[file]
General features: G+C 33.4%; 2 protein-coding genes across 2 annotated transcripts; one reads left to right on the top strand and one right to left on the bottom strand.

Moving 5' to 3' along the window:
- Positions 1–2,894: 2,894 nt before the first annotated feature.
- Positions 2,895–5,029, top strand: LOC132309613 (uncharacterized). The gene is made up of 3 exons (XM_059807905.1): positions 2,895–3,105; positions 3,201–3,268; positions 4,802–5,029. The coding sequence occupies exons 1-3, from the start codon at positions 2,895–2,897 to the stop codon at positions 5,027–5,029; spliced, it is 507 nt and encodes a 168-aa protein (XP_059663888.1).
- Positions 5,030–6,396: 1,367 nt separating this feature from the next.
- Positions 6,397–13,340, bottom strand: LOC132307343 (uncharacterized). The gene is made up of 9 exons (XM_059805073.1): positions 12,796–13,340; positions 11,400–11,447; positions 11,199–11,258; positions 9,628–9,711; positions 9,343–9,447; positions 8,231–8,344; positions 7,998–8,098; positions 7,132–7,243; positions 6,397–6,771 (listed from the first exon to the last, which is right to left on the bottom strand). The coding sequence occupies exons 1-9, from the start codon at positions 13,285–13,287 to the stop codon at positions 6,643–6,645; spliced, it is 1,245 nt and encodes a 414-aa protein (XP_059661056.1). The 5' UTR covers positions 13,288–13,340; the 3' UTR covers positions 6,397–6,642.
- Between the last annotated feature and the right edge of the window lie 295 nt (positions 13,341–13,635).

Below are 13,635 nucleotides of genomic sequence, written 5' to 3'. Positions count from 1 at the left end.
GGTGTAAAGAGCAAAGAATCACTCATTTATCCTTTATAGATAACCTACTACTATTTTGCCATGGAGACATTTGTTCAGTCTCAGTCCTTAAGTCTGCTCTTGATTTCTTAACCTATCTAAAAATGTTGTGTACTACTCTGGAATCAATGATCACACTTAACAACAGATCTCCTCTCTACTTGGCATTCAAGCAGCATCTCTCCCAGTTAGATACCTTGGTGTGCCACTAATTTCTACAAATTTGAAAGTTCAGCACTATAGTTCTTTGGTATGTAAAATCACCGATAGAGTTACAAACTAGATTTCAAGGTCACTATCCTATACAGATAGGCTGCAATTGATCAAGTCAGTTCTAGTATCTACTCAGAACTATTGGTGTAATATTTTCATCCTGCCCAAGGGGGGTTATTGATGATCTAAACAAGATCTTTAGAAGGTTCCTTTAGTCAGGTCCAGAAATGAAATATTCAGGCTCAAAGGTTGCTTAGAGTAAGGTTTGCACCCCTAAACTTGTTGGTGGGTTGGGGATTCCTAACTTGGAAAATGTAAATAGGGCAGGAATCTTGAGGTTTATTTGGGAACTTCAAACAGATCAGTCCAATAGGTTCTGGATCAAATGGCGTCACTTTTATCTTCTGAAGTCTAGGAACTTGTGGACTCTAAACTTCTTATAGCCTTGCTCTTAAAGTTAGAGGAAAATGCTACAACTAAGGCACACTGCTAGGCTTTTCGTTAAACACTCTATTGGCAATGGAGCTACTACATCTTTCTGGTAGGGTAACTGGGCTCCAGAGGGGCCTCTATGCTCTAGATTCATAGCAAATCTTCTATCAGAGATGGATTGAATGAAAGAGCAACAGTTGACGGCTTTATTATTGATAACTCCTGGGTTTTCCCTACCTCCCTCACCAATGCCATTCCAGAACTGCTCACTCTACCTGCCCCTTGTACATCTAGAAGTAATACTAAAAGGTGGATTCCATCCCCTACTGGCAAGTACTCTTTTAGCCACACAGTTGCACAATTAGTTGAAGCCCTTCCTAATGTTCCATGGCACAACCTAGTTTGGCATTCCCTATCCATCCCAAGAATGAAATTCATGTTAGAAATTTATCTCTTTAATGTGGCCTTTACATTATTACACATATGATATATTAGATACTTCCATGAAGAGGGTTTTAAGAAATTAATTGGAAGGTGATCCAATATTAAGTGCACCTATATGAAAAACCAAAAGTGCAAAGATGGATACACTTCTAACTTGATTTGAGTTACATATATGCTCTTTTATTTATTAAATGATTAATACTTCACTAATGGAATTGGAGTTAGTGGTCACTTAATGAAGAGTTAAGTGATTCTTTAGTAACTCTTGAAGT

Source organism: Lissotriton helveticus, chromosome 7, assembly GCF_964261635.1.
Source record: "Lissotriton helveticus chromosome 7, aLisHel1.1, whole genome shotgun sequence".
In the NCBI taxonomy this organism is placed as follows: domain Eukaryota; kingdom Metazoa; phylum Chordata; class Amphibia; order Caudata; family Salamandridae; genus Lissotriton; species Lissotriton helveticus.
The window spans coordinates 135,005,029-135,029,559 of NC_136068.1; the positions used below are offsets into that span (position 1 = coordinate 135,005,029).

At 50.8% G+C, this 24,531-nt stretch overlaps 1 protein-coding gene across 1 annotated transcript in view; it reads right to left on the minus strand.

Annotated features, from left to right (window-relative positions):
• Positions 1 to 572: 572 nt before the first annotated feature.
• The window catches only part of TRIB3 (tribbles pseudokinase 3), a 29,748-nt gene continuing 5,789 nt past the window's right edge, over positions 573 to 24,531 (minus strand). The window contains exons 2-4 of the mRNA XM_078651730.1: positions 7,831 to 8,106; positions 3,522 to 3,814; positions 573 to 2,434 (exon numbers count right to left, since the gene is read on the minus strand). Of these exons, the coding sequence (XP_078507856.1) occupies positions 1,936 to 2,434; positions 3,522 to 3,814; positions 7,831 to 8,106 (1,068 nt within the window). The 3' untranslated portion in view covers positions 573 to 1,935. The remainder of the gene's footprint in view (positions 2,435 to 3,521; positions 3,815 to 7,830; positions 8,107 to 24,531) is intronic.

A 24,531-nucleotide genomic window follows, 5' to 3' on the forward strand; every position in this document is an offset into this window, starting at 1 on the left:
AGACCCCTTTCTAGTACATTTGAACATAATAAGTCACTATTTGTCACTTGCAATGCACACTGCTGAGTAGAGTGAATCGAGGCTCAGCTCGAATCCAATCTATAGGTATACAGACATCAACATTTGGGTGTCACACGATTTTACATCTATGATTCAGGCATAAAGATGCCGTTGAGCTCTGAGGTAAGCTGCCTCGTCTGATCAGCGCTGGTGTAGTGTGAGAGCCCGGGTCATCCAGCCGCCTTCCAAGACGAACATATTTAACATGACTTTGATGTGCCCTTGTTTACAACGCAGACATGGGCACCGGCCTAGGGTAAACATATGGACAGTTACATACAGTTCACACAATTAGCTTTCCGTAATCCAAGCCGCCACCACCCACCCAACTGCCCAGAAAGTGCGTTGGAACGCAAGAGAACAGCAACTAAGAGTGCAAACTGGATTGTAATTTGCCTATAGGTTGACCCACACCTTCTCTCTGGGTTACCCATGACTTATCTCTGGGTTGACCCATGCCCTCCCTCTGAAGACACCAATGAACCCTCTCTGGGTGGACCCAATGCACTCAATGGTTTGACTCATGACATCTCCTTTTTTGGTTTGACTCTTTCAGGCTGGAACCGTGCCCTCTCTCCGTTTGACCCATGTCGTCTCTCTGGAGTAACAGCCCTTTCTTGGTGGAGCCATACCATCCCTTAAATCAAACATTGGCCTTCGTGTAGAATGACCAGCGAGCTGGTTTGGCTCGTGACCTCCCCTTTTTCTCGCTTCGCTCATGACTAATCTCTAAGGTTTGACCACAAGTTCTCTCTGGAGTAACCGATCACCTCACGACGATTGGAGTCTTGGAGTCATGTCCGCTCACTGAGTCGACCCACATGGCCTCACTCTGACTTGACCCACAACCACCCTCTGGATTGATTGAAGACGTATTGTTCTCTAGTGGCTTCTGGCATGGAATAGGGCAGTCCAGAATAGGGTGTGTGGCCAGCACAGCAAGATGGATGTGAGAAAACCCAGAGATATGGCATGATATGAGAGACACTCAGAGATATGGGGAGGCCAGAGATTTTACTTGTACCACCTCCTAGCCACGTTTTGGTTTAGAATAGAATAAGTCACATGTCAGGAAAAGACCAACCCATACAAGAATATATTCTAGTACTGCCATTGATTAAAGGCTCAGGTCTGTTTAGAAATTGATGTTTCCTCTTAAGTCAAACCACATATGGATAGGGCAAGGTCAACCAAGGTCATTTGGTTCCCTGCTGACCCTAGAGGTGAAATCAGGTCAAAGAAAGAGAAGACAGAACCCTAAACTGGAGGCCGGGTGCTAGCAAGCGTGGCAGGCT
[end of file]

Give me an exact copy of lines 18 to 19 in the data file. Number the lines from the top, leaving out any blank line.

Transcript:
A 24,531-nucleotide genomic window follows, 5' to 3' on the forward strand; every position in this document is an offset into this window, starting at 1 on the left:
AGACCCCTTTCTAGTACATTTGAACATAATAAGTCACTATTTGTCACTTGCAATGCACACTGCTGAGTAGAGTGAATCGAGGCTCAGCTCGAATCCAATCTATAGGTATACAGACATCAACATTTGGGTGTCACACGATTTTACATCTATGATTCAGGCATAAAGATGCCGTTGAGCTCTGAGGTAAGCTGCCTCGTCTGATCAGCGCTGGTGTAGTGTGAGAGCCCGGGTCATCCAGCCGCCTTCCAAGACGAACATATTTAACATGACTTTGATGTGCCCTTGTTTACAACGCAGACATGGGCACCGGCCTAGGGTAAACATATGGACAGTTACATACAGTTCACACAATTAGCTTTCCGTAATCCAAGCCGCCACCACCCACCCAACTGCCCAGAAAGTGCGTTGGAACGCAAGAGAACAGCAACTAAGAGTGCAAACTGGATTGTAATTTGCCTATAGGTTGACCCACACCTTCTCTCTGGGTTACCCATGACTTATCTCTGGGTTGACCCATGCCCTCCCTCTGAAGACACCAATGAACCCTCTCTGGGTGGACCCAATGCACTCAATGGTTTGACTCATGACATCTCCTTTTTTGGTTTGACTCTTTCAGGCTGGAACCGTGCCCTCTCTCCGTTTGACCCATGTCGTCTCTCTGGAGTAACAGCCCTTTCTTGGTGGAGCCATACCATCCCTTAAATCAAACATTGGCCTTCGTGTAGAATGACCAGCGAGCTGGTTTGGCTCGTGACCTCCCCTTTTTCTCGCTTCGCTCATGACTAATCTCTAAGGTTTGACCACAAGTTCTCTCTGGAGTAACCGATCACCTCACGACGATTGGAGTCTTGGAGTCATGTCCGCTCACTGAGTCGACCCACATGGCCTCACTCTGACTTGACCCACAACCACCCTCTGGATTGATTGAAGACGTATTGTTCTCTAGTGGCTTCTGGCATGGAATAGGGCAGTCCAGAATAGGGTGTGTGGCCAGCACAGCAAGATGGATGTGAGAAAACCCAGAGATATGGCATGATATGAGAGACACTCAGAGATATGGGGAGGCCAGAGATTTTACTTGTACCACCTCCTAGCCACGTTTTGGTTTAGAATAGAATAAGTCACATGTCAGGAAAAGACCAACCCATACAAGAATATATTCTAGTACTGCCATTGATTAAAGGCTCAGGTCTGTTTAGAAATTGATGTTTCCTCTTAAGTCAAACCACATATGGATAGGGCAAGGTCAACCAAGGTCATTTGGTTCCCTGCTGACCCTAGAGGTGAAATCAGGTCAAAGAAAGAGAAGACAGAACCCTAAACTGGAGGCCGGGTGCTAGCAAGCGTGGCAGGCT